Miriam Castañedo Morales has been wondering about the streets of Havana with a sign claiming her apartment back. She accuses the Municipal Housing Directorate of having taken away her apartment when she was imprisoned.
“I used to live alone in a three-bedroom apartment in Old Havana,” Miriam explains. “I used to be an independent woman, I didn’t belong to any Committee for the Defence of the Revolution (CDR) or the Federation of Cuban Women (FMC). I could come to and leave my apartment anytime I wished until one of the heads of the police sector, lieutenant Reinaldo, together with the Communist Party members from my neighbourhood, had decided that my way of living made me prone to crime. They started disciplinary proceedings against me in which they claimed I was posing a danger and shortly afterwards they brought me to court.”
Miriam was sentenced at the age of 27 to 4 years of imprisonment in the Western Prison for Women. She served her sentenced and was released in 1996. However, when she wanted to return to her apartment she saw that it was occupied by a family she did not know.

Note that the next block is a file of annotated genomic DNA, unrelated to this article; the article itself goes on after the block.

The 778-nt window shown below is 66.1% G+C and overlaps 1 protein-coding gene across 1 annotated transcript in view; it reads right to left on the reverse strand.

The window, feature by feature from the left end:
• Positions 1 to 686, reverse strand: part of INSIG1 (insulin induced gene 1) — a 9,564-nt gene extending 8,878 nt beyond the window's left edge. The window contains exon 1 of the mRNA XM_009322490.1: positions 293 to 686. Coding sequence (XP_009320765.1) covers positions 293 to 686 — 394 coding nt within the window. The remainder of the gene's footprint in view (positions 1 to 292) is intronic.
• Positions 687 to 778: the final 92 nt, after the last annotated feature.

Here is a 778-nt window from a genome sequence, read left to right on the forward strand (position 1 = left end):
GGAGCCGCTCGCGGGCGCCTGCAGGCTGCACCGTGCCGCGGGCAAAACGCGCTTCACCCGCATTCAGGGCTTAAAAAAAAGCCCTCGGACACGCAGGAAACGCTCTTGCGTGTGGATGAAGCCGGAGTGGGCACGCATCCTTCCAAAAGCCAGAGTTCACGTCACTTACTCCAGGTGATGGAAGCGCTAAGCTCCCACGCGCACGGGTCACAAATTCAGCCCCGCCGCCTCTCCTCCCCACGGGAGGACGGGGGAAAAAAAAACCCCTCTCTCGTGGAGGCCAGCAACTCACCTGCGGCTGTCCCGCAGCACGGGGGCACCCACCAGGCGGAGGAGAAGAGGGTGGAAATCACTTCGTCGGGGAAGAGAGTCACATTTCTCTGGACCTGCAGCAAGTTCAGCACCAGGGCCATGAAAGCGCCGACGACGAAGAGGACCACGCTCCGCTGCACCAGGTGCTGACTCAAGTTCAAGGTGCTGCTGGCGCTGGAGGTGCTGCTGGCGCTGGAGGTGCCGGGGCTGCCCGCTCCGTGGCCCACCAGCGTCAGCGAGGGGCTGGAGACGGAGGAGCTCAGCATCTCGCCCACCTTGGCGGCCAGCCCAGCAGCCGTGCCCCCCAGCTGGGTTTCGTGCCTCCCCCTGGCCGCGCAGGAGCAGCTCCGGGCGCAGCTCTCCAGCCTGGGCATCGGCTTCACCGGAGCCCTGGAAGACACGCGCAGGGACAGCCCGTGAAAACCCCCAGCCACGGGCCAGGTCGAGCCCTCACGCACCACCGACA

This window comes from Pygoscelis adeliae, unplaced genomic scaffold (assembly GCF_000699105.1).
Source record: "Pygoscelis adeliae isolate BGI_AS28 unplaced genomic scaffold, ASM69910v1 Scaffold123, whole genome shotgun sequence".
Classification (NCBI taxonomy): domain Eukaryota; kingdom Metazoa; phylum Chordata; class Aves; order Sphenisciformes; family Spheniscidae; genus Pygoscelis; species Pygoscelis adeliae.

“I started claiming my apartment back at the Municipal Housing Directorate and at the National Assembly of People’s Power but the only explanation they gave me to stop me from dealing with the matter was that I was convicted by law. The president of the People’s Power, a certain Susana, told me that my case could not be settled and that I should first go find a hostel and later would receive a permanent place to live in.”
Miriam Castañedo Morales says she has not had and refuses to have any accommodation in a hostel. Today she makes her living in a shoe store. She learnt the trade in the female prison with a great will and dedication.
“I will continue wondering about the streets with my sign until they return my apartment to me. I want to keep claiming my right I had been deprived of by being sentenced and imprisoned even though I have never committed a single crime.”